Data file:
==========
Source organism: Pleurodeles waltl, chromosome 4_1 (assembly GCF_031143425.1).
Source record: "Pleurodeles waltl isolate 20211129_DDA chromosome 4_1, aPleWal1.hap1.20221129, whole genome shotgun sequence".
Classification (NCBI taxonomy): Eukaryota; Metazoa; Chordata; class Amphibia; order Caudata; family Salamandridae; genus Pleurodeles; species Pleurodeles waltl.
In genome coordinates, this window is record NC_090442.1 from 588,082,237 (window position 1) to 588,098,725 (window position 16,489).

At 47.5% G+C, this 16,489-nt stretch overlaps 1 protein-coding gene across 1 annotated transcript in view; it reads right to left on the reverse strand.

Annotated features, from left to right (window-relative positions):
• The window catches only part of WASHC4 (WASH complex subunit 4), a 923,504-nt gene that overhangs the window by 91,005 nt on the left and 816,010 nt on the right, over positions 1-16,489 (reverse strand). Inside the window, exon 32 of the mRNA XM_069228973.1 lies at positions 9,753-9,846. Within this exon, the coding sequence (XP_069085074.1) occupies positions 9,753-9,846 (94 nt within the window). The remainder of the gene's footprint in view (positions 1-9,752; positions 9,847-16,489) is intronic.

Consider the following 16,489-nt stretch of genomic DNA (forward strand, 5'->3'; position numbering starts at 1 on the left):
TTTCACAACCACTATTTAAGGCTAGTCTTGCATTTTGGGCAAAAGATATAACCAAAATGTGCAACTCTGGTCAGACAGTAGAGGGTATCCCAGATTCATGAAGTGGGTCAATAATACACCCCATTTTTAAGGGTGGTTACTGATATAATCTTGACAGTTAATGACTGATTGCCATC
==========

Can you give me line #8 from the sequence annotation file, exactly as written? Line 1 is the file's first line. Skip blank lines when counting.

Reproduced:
Consider the following 16,489-nt stretch of genomic DNA (forward strand, 5'->3'; position numbering starts at 1 on the left):